And now having answered that part of the Objection, that we ought not to defend the priviledges of the King against the Common-weal: and having likewise shewed, that he most indeavours the defence of the priviledges of the King, who seeks most the good and prosperitie of the Common-weal. I shall now answer the latter part of the Objection, that there is none that goeth about the taking away of the priviledges of the King: but onely to imploy them in defect of the King, accord­ing to the trust reposed in his Majestie. For as I have shewed before [Page 29] the King is tied to protect his Subjects from any forrain invasion, or domestick danger: and now the King refusing to do this, by putting of the kingdom into a posture of defence; the Parliament, according to the trust reposed in them, have, in defect of the King, and in his right, assumed to themselves this great charge, of settling of the Militia, for the securitie of the King, and people. And here I shall bid malice it self speak, whether it hath been imployed to any other end or purpose, then that for which it hath been alwayes pretended: viz. for the defence of the King and kingdom? or whether the Magazine (which is pretended to be taken from the King) wheras in truth it is imployed by the King, and for the safetie of him, and his kingdom (as I shall afterwards shew) hath been converted to any private property: or otherwise disposed of, then for the common good? and if so, certainly here is no devesting of the pretended property of the King: but that it still remaineth in statu qu [...] prius: in the same state that it was at the first. But if it should be ad­mitted, that this priviledge of the King is at this time taken from him: I conceive that it may be so, as this case is: For, as I have said before, it were better that the King should loose his priviledge, then that the king­dom should perish. I agree the rule of Law, that the King, regularly, cannot grant over his Prerogative; and with this accords 4. Rep. 7. Rep. 14. H. 4. 2. H. 7. 20. H. 7.4. Rep. 73. 2. 7. Rep. 25. b. 14. H. 4. 9. 2. H. 7. fo. 13. 20. H. 7. fo. 8. and many other books: except in some speciall cases, as in the 2. Rep. and the 5. Rep. 2. Rep. fo. 44. a. 5. Rep. fo. 56. b and the difference upon the books may be this, where the Prerogative is meerly personall, and where not: where it is meerly personall, there it is not grantable; but where it is not meerly personall, there it is: Now in our case I do con­ceive, and shall agree, that the ordering of the Militia of the kingdom, is a prerogative, so meerly personall in the King, that it cannot be grant­ed over to another. But it doth not therefore follow, that it can by no means be severed; especially, as in this case, when it so much concern­eth the good of the Common-weal. Wherefore, I conceive clearly, that the King cannot grant this prerogative over to another, for that he onely is intrusted with it for the weal publick: and as we well know, parties intrusted, cannot grant their trust over: for that a trust is meerly personall, and therefore not severable. And the King can no more grant over his prerogative of protection, or power of ordering of the Militia, to another, then he can dispose of his Crown, or royall dignitie, to an­other: and that he cannot do, for King John surrendred his Crown to the Pope, and this was adjudged to be void, for that it was given to him by God, and the Law, in trust, for the well governing of his people. Rot. Parl. An. 40. E. 3. Nu. 8. And therefore by his own act, or grant, cannot be severed from him: For an office of trust, by the Law, is not grantable over. But on the other side, we see, how that Crowns of Kings have been taken from them, by [Page 30] the people, as in case of R. 2. and others: I do not speak this in justifi­cation of the deposing of Princes, God forbid that I should, their per­sons are sacred: for that they are Gods anointed, and his Vicegerents, or Vicarii Dei, that is, Gods Vicars, as Bracton stiles them: against whom, God hath laid an inhibition, that we use not any violence, Touch not mine anointed: and therefore for my part, I conceive, that that damned opinion of the Spencers, in the reign of E. 2. that if the King did not demean himself, by reason in the right of his Crown, that his Lieges were bound by oath to remove the King: and that if the King could not be reformed by suit of Law, that it ought to be done per aspertee, I say that, I conceive that this was justly damned, as in truth it was afterwards by two Acts of Parliament; the one in the Reign of E. 2. called Exilium Hugonis de Spencer: and the other in 1. E. 3. ca. 1.Stat. E. 2. cal­ [...]ed exilium Hugonis de Spencer. 1. E. [...]. ca. 1.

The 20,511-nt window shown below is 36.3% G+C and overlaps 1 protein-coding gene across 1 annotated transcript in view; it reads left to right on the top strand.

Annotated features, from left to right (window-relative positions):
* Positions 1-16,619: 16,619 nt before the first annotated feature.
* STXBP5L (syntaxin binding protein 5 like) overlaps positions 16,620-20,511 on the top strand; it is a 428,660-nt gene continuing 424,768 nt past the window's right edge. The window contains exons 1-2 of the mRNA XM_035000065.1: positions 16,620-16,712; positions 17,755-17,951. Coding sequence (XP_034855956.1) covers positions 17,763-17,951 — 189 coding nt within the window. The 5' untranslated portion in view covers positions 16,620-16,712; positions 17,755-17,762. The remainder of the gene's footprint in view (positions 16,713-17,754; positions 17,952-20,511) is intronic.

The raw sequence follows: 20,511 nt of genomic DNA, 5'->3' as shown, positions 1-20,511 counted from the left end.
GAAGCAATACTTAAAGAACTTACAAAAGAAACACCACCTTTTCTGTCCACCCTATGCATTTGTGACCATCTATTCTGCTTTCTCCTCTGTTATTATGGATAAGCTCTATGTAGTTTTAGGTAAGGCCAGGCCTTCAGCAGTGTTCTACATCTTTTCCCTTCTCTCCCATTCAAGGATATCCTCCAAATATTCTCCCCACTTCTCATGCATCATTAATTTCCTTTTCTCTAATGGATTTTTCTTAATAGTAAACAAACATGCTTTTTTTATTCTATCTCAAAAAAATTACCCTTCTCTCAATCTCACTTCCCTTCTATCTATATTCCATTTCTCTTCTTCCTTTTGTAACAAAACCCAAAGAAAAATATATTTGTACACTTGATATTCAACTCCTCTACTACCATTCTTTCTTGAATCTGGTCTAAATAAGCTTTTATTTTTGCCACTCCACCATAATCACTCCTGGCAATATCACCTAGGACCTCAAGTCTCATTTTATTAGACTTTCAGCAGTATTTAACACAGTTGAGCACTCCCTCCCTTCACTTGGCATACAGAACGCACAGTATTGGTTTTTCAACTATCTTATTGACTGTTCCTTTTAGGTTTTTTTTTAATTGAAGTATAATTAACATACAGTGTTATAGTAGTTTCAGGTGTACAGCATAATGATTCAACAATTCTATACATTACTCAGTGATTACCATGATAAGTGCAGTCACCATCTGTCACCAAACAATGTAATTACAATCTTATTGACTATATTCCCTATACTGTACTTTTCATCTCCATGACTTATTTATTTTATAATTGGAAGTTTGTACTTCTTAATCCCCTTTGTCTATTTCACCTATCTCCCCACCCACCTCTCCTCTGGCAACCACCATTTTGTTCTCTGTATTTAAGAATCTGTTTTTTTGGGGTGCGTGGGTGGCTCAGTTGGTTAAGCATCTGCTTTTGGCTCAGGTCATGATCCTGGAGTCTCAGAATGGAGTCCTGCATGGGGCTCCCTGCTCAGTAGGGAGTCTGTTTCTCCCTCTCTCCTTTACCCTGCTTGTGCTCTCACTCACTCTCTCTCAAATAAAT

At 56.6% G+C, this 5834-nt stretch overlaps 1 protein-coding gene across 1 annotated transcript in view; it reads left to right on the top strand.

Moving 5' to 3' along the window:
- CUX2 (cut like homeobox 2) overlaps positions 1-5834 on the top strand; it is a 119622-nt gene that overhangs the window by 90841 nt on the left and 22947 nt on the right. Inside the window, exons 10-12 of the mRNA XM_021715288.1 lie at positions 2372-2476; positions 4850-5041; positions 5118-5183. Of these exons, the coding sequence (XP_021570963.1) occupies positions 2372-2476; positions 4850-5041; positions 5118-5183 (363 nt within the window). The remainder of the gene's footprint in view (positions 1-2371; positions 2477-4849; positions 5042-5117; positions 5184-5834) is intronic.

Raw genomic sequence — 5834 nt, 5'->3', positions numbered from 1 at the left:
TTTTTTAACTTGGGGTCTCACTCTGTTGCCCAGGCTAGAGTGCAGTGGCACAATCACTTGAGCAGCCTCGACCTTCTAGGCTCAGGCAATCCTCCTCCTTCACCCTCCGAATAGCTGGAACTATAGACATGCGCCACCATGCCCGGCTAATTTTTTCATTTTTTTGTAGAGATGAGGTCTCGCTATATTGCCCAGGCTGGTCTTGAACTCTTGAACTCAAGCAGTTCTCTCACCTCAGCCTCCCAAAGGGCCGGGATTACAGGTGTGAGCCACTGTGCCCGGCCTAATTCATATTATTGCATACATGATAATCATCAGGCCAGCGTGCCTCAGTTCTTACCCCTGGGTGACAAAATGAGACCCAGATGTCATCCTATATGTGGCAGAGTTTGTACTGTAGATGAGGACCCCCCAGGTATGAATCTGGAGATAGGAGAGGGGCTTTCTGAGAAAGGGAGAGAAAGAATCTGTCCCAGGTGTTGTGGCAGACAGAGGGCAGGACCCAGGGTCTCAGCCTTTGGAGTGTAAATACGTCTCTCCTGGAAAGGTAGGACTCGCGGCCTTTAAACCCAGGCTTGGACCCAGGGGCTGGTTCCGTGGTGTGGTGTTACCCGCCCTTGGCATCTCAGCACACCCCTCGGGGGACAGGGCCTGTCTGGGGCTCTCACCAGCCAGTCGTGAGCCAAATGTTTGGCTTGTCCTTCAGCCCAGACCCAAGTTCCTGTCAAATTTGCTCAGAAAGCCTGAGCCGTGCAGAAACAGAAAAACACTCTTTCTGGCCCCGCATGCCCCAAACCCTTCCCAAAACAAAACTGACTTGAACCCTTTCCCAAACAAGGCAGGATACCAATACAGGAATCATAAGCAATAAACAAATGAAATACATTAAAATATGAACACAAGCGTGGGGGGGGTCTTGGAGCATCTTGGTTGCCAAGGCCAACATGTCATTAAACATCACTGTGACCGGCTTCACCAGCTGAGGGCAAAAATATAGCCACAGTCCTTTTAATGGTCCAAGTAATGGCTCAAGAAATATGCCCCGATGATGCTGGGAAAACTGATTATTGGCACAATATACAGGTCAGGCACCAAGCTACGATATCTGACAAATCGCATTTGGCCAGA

But now, though that the King cannot grant this Prerogative over, as I have said before yet, under favour, I conceive cleerly, that it li [...]th in the power of the Parliament, for the prefervation of the Kingdom, in case of imminent danger, as now, to settle the Militia in hands to be confided in; for, as I have said before, the prerogative of the King must give way to the weal publique, and not the weal publique to the Pre­rogative of the King. For if the Prerogative of the King ought not to be advanced to the prejudice and wrong of the interest of any private man, as I have shewed before, much lesse, to the wrong and injurie of the re-publique. And with this difference ought Bracton to be under­stood, who saith,Bract. fo. 55. b. that, Ea quae jurisdictionis sunt, & pacis, & ea quae sunt justitiae & paci annexa, ad nullum pertinent, nisi ad Coronam & dignitatem Regiam, nec à Corona seperari poterunt, cum faciunt ipsam Coronam. Those things that belong to jurisdiction and peace, or are annexed to them, appertain to none, but the Crown, and Royall Dignity, neither can they be severed from it, for that they make the Crown it self. Now as I have shewed before, these words of Bracton, Ea quae pacis sunt, &c. those things that belong to peace, must necessarily intend Ea quae bel [...] sunt, those things that belong to warre also, for that it is impossible for the King, Absquerebus Militaribus, that is, without the Militia, to defend his people in peace and safety; And for that, that he saith, that this cannot be severed from the Crown: this ought to be understood, by his own act onely: and not that it cannot be severed from him, though in his own default, by his Parliament. For, to make such a con­struction, were to make a Law, destructive to that, for which it was principally, and in the first place, made to preserve; and that is the Common-wealth. And the like construction and explanation of his words, Bracton maketh afterwards, for he saith, Ad personas, vel ten [...]mē ­ta transferri non poterunt, nec à privata persona possid [...]ri: they cannot be [Page 31] transferred to persons, or Tenements, nor be possessed of a private per­son; which cannot be otherwise intended, then of the grant of the King, for transferre, that is, to transferre, is no other then concedere, that is, to grant. And I agree with Bracton in this, that the King cannot grant over this prerogative: but this position, doth no way conclude against the power of the Parliament, as our case is.